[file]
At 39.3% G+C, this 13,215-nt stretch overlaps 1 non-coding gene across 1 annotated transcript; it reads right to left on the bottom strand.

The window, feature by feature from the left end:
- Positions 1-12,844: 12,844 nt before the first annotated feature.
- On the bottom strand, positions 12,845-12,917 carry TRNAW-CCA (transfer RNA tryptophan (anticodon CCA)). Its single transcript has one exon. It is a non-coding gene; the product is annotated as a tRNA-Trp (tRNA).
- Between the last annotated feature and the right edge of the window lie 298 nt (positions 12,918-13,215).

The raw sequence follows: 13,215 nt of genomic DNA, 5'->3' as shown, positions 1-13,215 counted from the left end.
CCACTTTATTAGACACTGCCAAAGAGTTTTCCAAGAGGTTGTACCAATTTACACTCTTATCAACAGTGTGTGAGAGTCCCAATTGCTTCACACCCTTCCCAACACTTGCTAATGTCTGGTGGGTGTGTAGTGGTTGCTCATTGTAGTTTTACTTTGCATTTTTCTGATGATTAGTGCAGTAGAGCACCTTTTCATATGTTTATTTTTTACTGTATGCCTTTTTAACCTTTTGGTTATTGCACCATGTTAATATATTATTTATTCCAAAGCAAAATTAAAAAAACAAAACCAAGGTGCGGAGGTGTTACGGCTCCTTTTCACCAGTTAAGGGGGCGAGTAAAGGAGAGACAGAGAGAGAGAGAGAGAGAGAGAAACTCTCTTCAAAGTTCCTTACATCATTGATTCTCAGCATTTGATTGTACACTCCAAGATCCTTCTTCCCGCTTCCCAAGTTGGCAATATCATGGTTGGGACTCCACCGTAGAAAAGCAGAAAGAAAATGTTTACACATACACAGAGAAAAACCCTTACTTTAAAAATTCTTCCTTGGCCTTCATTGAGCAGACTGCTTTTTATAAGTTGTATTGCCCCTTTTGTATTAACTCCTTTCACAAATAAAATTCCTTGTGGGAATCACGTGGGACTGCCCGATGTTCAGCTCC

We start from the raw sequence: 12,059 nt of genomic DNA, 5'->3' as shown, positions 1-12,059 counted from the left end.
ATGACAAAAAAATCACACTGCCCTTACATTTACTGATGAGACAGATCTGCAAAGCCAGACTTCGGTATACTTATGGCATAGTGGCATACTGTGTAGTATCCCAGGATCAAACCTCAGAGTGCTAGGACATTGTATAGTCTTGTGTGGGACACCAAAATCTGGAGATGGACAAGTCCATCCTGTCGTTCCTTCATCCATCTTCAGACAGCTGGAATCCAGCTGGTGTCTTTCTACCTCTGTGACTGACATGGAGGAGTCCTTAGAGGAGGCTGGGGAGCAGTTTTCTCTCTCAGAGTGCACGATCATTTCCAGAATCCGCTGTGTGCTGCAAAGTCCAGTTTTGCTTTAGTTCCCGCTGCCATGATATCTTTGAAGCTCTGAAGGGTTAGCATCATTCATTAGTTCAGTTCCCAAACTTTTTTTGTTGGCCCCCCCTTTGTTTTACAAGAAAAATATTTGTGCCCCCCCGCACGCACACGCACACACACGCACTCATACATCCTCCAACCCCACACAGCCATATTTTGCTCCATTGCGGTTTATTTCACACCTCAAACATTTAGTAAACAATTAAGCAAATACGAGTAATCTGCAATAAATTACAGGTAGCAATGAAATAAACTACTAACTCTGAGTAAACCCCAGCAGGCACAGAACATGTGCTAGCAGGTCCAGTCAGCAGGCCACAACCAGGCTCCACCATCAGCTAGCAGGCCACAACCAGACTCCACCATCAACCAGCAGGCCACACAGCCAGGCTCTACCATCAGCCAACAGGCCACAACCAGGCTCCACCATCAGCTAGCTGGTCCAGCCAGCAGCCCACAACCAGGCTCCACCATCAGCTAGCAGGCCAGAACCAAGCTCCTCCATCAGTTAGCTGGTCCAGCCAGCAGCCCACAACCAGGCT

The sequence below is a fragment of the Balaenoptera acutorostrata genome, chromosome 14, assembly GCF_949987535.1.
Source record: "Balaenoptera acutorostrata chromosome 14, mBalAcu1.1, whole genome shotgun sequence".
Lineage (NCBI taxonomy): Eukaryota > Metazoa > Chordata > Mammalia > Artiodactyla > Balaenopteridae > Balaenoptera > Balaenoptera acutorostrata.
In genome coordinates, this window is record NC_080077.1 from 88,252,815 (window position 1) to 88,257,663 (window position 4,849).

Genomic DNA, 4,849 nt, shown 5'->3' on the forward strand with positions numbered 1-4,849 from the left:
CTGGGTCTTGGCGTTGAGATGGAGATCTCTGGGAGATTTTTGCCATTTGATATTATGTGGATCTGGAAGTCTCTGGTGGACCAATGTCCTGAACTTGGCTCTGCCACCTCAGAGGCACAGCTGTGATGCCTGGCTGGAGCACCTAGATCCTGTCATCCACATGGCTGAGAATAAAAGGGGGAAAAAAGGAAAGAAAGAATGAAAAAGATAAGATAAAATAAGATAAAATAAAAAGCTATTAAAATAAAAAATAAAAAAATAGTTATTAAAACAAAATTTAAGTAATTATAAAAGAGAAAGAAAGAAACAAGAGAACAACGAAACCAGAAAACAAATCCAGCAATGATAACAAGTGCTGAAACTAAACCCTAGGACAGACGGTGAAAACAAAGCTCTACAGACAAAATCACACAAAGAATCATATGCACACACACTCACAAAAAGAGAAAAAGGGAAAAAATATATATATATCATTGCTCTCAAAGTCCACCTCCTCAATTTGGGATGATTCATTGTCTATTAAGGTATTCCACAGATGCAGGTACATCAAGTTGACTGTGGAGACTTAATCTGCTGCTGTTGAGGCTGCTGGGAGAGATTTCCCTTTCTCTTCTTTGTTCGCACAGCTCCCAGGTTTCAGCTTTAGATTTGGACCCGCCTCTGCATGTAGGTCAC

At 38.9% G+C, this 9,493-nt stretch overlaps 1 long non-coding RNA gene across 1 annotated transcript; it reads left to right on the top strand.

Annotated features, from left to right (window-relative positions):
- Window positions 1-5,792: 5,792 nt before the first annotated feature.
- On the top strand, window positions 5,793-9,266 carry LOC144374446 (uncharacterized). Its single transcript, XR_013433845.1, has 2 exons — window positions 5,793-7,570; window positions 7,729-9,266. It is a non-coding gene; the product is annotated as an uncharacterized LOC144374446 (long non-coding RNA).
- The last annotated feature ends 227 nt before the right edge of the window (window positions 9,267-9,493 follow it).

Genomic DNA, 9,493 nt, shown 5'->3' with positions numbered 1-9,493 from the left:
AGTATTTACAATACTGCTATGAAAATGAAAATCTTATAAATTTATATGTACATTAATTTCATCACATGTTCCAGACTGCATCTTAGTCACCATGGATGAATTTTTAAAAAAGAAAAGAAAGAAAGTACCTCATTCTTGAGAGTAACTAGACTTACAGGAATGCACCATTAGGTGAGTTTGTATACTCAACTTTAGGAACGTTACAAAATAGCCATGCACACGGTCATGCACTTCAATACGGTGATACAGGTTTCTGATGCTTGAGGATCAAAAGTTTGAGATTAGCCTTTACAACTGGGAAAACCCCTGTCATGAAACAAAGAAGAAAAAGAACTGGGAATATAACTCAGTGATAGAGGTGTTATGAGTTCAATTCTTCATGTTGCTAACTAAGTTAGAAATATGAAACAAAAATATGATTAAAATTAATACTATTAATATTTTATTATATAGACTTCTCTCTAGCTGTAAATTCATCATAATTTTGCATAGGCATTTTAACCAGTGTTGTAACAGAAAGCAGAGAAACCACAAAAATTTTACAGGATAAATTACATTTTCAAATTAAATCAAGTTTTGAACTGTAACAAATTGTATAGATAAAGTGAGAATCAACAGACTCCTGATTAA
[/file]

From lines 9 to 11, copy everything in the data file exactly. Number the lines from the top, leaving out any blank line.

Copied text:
ATGACAAAAAAATCACACTGCCCTTACATTTACTGATGAGACAGATCTGCAAAGCCAGACTTCGGTATACTTATGGCATAGTGGCATACTGTGTAGTATCCCAGGATCAAACCTCAGAGTGCTAGGACATTGTATAGTCTTGTGTGGGACACCAAAATCTGGAGATGGACAAGTCCATCCTGTCGTTCCTTCATCCATCTTCAGACAGCTGGAATCCAGCTGGTGTCTTTCTACCTCTGTGACTGACATGGAGGAGTCCTTAGAGGAGGCTGGGGAGCAGTTTTCTCTCTCAGAGTGCACGATCATTTCCAGAATCCGCTGTGTGCTGCAAAGTCCAGTTTTGCTTTAGTTCCCGCTGCCATGATATCTTTGAAGCTCTGAAGGGTTAGCATCATTCATTAGTTCAGTTCCCAAACTTTTTTTGTTGGCCCCCCCTTTGTTTTACAAGAAAAATATTTGTGCCCCCCCGCACGCACACGCACACACACGCACTCATACATCCTCCAACCCCACACAGCCATATTTTGCTCCATTGCGGTTTATTTCACACCTCAAACATTTAGTAAACAATTAAGCAAATACGAGTAATCTGCAATAAATTACAGGTAGCAATGAAATAAACTACTAACTCTGAGTAAACCCCAGCAGGCACAGAACATGTGCTAGCAGGTCCAGTCAGCAGGCCACAACCAGGCTCCACCATCAGCTAGCAGGCCACAACCAGACTCCACCATCAACCAGCAGGCCACACAGCCAGGCTCTACCATCAGCCAACAGGCCACAACCAGGCTCCACCATCAGCTAGCTGGTCCAGCCAGCAGCCCACAACCAGGCTCCACCATCAGCTAGCAGGCCAGAACCAAGCTCCTCCATCAGTTAGCTGGTCCAGCCAGCAGCCCACAACCAGGCT

The sequence below is a fragment of the Balaenoptera acutorostrata genome, chromosome 14, assembly GCF_949987535.1.
Source record: "Balaenoptera acutorostrata chromosome 14, mBalAcu1.1, whole genome shotgun sequence".